An open-cut coal mine is an enormous intrusion into the environment – and a very striking one. However, with the proper technology at hand, mining companies can ensure that environmental impacts are kept to a minimum and all activities comply with legislative requirements. For this coal mine project in north-eastern Australia, DHI developed rules to optimise mine water release, ensuring compliance with water quality standards and assisting in the project approval process.

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The dispersion of mine discharge into the river

Maryborough is one of the oldest provincial cities in Queensland, with Mary River as its lifeblood. It is situated right next to a major coal mining area, the Burrum Coal Measures. A company with coking and thermal coal projects intended to develop a coal mine in the Burrum Coal Measures, to the north-west of the Mary River estuary. The mine is expected to deliver 0.5 million tonnes per annum of coking coal from an estimated five million tonne reserve.

The company proposed to release excess mine water from the proposed mine site into the Mary River. The area is regarded as one with high environmental value (HEVZ) and the World Heritage Listed Fraser Island is situated just west of the Mary River. Therefore, attention needs to be given to the impact of the mining activities on aquatic ecosystems.

The Mary River water quality model showing water quality variations. ©DHI


On the right track to environmental compliance

Our client submitted an environmental management plan (EMP) to the Department of Environment and Resource Management (DERM). DERM requested more detailed studies on a number of aspects, including water management plans. To carry out the detailed studies, our client commissioned a team including DHI to assess the potential of releasing mine water into the Mary River, based on field monitoring as well as modelling studies. Information was required regarding both the quality as well as the potential effects of the released water in order to be able to obtain a mining permit.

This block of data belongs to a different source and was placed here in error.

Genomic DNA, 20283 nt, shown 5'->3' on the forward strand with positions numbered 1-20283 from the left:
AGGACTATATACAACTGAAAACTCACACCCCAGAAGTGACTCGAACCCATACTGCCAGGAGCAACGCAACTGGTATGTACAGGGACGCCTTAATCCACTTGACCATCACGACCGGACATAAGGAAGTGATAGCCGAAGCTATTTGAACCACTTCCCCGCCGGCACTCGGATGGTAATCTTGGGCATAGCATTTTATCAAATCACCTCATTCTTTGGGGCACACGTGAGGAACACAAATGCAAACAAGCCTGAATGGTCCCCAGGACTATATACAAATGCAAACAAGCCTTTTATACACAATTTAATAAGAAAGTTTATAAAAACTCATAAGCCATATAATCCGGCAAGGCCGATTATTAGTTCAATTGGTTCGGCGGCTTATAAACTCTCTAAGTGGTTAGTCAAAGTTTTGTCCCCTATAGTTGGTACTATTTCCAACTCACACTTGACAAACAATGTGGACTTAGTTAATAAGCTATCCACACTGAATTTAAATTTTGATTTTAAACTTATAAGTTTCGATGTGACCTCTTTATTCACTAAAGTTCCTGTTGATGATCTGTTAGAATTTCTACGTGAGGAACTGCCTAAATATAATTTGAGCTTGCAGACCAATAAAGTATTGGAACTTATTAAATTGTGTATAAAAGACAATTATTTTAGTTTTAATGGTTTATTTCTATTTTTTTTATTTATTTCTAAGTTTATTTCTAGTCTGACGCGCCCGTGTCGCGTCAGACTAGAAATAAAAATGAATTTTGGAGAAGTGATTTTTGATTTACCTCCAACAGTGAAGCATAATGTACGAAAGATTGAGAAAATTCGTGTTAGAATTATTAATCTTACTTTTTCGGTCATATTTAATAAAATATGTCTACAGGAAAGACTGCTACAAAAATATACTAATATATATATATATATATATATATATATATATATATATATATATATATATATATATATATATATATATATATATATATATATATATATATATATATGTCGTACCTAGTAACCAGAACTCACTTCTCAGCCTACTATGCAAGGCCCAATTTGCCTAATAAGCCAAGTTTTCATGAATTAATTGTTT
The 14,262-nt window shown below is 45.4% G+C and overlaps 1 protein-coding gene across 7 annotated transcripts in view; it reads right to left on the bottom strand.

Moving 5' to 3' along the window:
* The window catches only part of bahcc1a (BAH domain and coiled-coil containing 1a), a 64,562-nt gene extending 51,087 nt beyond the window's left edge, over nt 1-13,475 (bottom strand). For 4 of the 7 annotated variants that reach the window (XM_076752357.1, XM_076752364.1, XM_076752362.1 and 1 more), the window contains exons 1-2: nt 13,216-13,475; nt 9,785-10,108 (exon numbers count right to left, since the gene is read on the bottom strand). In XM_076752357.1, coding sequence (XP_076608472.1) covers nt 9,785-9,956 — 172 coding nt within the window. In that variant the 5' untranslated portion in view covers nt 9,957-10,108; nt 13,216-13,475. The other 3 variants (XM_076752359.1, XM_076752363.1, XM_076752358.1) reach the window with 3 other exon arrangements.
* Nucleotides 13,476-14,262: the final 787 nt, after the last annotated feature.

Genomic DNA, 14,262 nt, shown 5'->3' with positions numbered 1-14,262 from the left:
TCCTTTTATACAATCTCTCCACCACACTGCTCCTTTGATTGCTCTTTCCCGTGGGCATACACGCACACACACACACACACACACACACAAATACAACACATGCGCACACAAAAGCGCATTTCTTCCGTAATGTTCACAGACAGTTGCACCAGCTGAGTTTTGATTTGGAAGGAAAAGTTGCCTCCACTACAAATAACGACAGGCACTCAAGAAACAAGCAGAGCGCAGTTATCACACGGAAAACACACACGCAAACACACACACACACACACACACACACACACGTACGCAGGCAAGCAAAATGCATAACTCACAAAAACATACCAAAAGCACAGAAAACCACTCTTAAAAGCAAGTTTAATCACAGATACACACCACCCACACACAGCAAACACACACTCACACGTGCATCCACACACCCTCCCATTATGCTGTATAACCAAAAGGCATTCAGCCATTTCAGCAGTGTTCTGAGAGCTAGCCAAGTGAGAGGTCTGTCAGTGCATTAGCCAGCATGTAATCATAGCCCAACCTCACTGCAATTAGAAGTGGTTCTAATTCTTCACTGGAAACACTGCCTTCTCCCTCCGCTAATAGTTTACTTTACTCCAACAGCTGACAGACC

Installation of a water sampler in the Mary River during a field trip. © DHI

Modelling and optimising the dispersion of mine discharge into the river

DHI took a closer look at the mixing dynamics in the river to assess the far-field mixing effects. A coupled hydrodynamic (HD) and advection-dispersion (AD) model was developed using our one-dimensional modelling software MIKE 11 (now MIKE HYDRO River). Concentrations of various elements found in the mine water release were compared with simulated concentrations at the upstream end of the HEVZ and the reduction in concentrations was calculated. Owing to the length of the simulation period, covering 110 years of historical data and the approximately 8 km distance between the discharge point and the HEVZ, one-dimensional modelling was sufficient to provide a good estimate of the concentration of various elements in the area of interest.

Modelled reach of the Mary River, the mine discharge point and the location of the upstream end of the High Environmental Value Zone. © DHI


Operational rules form the base of professional decisions

The modelling results revealed that the major reduction in tracer concentration occurs at the discharge location. Based on these findings, an operational rule was developed to ensure that water quality was maintained within acceptable threshold values. Mine discharge can now be optimised to fulfill the legislative requirements and minimise impacts on the environment. Our client was also able to submit a revised environmental management plan for the proposed mine.

Preserving Maryborough’s heritage for years to come

Tourism – particularly activities on the Mary River – plays a significant role in the economy of Maryborough; and so will the coal mine project. There were concerns about the development of the coal mine damaging the recreational value of the river. Thanks to DHI’s assessment, our client is now able to develop the necessary operational rules to continue with its mining activities while protecting Mary River’s natural heritage for future generations.

Compliance with water quality standards and better protection of the local environment

Professional decision support for controlled
mine water release

An environmental management plan
complying with legislative criteria

About the client

A coal mining company

Software used

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